Come on look closer, or I should say "further"..

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Come on, look again!

What’s lurking in the bushes?

Saw it?

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Yep that’s right! Sure enough these two ladies were completely unaware of the giant sneaking through the foliage, and when we know the loathing elephants have towards lions, we can only imagine what the next photo would have been like!
Leopard-land

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We work in "leopard-land", we know that, but it is not so often that we see leopards near the lodge. We hear them sometimes, or at least we know they are "there" when we hear the rowdy alarm calls of baboons and vervet monkeys! But actually seeing them at the lodge is rare enough.

So when we (staff) have the chance to join our guests on a game drive, we secretly hope to be lucky enough to see some "spots", let alone in a good enough light to photograph!

Lisa, Ludovic, Anna and Sverre were all lucky these past weeks as you can see with these photos!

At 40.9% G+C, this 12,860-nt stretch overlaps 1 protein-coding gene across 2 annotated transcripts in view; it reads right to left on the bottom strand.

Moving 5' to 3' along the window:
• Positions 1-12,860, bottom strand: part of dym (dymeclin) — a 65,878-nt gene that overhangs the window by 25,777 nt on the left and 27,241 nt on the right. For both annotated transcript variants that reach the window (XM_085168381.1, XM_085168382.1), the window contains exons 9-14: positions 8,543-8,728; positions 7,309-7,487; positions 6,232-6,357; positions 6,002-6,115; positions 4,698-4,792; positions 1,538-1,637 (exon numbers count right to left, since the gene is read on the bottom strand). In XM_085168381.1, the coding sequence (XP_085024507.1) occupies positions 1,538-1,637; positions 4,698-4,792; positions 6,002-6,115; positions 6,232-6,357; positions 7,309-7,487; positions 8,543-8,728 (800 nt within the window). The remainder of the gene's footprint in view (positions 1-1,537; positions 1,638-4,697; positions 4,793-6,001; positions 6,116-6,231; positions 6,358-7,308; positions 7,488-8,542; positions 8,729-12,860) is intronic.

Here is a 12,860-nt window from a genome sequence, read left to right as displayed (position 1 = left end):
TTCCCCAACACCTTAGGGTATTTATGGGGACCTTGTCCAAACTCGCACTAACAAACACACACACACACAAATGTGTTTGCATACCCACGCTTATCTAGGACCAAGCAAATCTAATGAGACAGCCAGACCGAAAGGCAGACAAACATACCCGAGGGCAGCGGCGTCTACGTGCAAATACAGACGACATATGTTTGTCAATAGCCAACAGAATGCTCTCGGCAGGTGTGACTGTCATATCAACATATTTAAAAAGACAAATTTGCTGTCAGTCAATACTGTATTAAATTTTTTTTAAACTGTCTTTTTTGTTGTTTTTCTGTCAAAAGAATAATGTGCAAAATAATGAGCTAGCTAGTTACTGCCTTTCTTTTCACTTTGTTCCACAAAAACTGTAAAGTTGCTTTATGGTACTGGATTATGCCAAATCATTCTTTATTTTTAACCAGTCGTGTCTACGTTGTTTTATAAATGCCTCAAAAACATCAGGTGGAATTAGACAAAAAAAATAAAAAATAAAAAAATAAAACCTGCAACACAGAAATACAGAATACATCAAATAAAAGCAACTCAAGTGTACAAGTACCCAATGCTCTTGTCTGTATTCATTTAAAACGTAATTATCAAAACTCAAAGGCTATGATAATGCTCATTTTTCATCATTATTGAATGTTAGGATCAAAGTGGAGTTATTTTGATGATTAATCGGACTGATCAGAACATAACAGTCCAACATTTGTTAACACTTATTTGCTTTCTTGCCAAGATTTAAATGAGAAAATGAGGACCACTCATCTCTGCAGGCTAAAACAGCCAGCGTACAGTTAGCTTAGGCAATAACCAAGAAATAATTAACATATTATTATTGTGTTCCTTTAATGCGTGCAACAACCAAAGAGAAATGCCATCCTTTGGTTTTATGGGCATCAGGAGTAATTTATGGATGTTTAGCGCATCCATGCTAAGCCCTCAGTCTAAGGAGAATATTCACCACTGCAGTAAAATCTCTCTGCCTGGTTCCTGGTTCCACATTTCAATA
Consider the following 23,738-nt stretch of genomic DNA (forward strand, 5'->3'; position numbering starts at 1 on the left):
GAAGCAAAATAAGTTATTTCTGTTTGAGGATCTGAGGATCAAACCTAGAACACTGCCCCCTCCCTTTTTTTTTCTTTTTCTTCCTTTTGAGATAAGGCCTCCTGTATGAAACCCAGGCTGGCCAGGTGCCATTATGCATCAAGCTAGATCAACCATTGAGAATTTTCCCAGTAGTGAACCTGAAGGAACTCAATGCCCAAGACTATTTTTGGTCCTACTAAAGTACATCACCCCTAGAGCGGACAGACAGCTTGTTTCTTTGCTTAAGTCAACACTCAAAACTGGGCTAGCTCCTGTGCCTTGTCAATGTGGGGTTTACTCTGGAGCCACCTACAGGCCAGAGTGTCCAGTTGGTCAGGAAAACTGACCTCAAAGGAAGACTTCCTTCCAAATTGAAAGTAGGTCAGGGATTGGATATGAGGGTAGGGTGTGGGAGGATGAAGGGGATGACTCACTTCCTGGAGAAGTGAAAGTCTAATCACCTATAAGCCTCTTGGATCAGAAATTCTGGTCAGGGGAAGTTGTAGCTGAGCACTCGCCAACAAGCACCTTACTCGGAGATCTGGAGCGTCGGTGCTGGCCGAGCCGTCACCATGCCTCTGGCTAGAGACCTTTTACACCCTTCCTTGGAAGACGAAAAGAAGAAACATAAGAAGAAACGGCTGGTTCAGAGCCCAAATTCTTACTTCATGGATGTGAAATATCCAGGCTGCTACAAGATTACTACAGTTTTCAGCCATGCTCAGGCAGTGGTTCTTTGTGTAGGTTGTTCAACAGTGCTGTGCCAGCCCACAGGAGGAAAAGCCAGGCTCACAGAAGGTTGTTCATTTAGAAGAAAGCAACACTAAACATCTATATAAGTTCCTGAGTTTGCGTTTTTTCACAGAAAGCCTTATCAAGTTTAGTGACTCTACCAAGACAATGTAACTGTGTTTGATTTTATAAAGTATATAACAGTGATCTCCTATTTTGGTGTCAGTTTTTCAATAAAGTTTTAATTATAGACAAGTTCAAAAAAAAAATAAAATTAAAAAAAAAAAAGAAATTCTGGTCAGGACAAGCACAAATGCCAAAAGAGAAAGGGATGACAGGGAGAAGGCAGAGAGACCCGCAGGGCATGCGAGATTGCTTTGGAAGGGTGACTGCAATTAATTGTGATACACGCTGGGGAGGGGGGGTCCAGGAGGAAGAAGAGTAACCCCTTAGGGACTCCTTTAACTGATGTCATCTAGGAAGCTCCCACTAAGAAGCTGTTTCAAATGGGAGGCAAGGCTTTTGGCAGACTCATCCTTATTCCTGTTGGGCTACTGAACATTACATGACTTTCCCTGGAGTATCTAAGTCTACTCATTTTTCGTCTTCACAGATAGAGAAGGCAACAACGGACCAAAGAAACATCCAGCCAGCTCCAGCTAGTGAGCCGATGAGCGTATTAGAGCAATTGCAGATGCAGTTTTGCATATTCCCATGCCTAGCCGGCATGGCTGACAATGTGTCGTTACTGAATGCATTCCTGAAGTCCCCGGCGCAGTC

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And then some are even luckier…

There has only been a handful of sightings of leopard cubs so far this season, and Ludovic along with guest Rene Krayss brought us a few pictures back.

I will enviously point out here that this is my 9th year of working in the bush, and NEVER have I seen small leopard cubs… so if you do see them, please respect and treasure the sighting, as it really is a special moment!

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"Best leopard ever"

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I’ve heard this several time so far this year.

And when I hear it from long term return guest (another one!) Gary MacFadyen, it means a lot! As we will learn later on in the newsletter, Gary and his family have been to Luangwa many times (at least a dozen times), and usually go on safari somewhere else in Africa once if not twice a year.

This is what he had to say about this particular sighting earlier this month:

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"Both sightings had great light, and were perhaps the best for photography that I have ever had.